On the Prairie
It is late morning, and the open prairie is awash with pastoral smells, pungent to our noses and stinging to our skin. The wind is blowing a fine dust across our eyes as we watch a herd of 35 buffalo begin to lope toward a huge bale of hay we have just laid down for them. Their hooves throw more grit and dung into the air until they are almost hidden by the haze. The sky above is vast and blue, with faint wisps of clouds as far away as they can be, just the ghost of water vapor. One can sense that the land awaits a good rain. The buffalo snort and huff and barely take notice of the five humans standing there in reverence, our giant smiles laced with dirt. They simply drop their heads and pull heaps of grass into their gullets.
Because we know these buffalo are still wild at heart, we are sticking close to the heavy-duty work truck, faded red, that bore us here; property of Grant Stafne, manager of the Fort Peck Buffalo Program. He has outfitted the back with huge steel pincers and ramps which he uses to transport 500-pound bales of alfalfa from their storage mound out into the buffalo pastures for daily feedings. Surrounding the pen are 10ft-high steel fences, and several ominous-looking surveillance cameras, somewhat out of place on such a remote ranch. The truck, the people, the massive equipment, the fencing. The scene would feel severe if we had no understanding of the significance of this place.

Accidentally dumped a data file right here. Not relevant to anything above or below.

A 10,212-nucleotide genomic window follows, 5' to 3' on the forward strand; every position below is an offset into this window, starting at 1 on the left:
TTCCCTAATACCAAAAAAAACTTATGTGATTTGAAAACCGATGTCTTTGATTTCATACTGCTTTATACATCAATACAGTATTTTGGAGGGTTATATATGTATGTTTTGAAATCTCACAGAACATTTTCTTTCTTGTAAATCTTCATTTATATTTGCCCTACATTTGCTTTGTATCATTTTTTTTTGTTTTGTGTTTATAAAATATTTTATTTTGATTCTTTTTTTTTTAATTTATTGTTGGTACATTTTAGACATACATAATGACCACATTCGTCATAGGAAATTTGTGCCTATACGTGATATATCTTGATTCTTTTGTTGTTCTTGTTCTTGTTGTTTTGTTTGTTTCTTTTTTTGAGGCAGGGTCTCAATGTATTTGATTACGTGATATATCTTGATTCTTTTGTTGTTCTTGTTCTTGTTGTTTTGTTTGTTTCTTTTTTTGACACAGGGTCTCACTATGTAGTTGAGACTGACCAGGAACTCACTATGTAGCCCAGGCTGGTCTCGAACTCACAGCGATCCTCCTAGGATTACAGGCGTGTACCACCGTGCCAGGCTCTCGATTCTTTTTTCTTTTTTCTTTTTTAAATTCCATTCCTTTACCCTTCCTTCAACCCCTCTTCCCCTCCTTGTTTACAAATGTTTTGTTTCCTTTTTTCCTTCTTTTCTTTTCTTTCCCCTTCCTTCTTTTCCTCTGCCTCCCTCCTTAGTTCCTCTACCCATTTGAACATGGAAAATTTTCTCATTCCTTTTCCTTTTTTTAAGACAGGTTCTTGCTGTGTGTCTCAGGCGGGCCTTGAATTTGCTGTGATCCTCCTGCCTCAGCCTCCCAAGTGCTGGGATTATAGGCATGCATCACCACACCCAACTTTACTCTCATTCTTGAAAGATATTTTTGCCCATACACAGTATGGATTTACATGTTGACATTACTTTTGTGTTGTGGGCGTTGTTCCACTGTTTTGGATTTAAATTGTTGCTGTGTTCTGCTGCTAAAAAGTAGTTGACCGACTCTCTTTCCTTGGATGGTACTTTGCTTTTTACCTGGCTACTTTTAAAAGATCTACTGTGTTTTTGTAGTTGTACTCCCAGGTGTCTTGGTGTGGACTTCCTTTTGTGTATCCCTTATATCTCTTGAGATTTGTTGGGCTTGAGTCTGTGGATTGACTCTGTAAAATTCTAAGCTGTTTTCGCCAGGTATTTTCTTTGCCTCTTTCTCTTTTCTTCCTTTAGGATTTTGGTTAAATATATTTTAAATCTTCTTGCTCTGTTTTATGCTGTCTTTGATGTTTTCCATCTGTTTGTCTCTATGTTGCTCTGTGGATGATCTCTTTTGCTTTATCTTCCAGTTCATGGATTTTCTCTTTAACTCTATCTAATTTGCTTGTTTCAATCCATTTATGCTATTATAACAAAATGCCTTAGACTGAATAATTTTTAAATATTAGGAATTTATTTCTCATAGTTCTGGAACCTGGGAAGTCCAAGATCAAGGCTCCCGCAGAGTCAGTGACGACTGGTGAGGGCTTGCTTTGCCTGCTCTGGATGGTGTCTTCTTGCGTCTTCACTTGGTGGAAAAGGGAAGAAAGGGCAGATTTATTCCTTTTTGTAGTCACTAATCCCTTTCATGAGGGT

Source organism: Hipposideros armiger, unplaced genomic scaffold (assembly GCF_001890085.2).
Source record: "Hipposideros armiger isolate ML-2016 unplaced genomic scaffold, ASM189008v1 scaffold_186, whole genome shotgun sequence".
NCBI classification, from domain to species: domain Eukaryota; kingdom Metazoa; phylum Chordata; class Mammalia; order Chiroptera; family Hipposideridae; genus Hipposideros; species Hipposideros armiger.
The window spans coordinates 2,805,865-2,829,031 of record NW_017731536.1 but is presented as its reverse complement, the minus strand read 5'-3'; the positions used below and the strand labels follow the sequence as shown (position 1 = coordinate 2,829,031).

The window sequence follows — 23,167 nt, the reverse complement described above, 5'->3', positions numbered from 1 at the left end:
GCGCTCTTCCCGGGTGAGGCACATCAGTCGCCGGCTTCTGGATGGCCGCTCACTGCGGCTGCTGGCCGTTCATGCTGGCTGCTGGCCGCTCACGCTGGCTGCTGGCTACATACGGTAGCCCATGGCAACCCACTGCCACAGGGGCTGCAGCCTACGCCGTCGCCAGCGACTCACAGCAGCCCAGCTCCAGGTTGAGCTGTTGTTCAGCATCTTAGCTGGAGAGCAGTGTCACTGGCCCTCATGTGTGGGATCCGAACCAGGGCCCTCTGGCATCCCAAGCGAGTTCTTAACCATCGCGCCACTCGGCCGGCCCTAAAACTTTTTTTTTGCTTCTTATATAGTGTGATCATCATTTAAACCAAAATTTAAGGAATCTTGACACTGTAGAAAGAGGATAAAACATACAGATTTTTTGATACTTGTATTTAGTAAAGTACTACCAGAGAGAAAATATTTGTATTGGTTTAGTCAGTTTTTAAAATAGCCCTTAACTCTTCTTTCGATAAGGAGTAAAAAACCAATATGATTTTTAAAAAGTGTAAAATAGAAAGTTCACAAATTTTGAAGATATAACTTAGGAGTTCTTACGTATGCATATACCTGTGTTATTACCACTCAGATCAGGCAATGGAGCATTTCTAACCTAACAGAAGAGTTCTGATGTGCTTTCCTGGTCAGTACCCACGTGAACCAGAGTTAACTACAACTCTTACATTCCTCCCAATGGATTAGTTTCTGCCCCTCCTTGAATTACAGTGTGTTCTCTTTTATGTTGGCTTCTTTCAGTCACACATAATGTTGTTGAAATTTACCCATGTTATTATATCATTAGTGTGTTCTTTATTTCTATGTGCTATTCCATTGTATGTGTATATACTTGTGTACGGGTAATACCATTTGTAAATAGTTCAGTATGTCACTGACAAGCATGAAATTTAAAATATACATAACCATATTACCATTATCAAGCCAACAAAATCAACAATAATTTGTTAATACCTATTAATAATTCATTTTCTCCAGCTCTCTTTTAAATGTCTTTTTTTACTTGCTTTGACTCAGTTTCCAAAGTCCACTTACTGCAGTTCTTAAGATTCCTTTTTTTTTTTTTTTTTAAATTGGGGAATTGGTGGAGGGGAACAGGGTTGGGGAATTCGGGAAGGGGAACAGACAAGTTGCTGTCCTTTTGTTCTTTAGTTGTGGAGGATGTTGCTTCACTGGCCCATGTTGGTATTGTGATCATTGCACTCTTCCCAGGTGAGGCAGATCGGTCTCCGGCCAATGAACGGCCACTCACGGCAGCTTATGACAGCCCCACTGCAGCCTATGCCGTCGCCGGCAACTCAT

The dust has settled and the unraveled hay is fragrant, sweet and grassy, a memory of high-summer when it was harvested. Grant looks upon the scene and comments with a chuckle that he is just a rancher, and nothing more, but we see through the humility. There is enough pride radiating from him to fill this prairie.
The Return of the Buffalo
This land is new to the buffalo in this pen. They are recent transplants from Yellowstone National Park, where only 6 months ago they roamed through the mountain valleys of the Northern Range, great swathes of protected land between the Absaroka and Gallatin Mountain Ranges of Northern Wyoming. Their freedom, as they knew it, ended when they left the boundary of the National Park and were corralled, tested for disease, held in confinement, herded onto semi-trucks, sedated, and moved 450 miles to be here, the Fort Peck Reservation in Northeast Montana. But this is not the end of their story, it is the beginning of a new era and they are the harbingers of change.
They began in a place where they lived wild, where their population was saved a hundred years ago from the fate of complete eradication and extinction and where they were given space to grow and expand. A place where they were protected, even under armed guard, studied at length, interpreted, analyzed, a clear and integral part of a world biosphere and a nearly intact ecosystem; a place where they were also the center of incredible public attention. They were gawked at, incessantly photographed, approached by visitors, even harassed, and often, ignorantly romanticized. A place where they are referred to at the request of the National Park service and those who consider themselves to be “well-informed” in the scientific vernacular as; bison.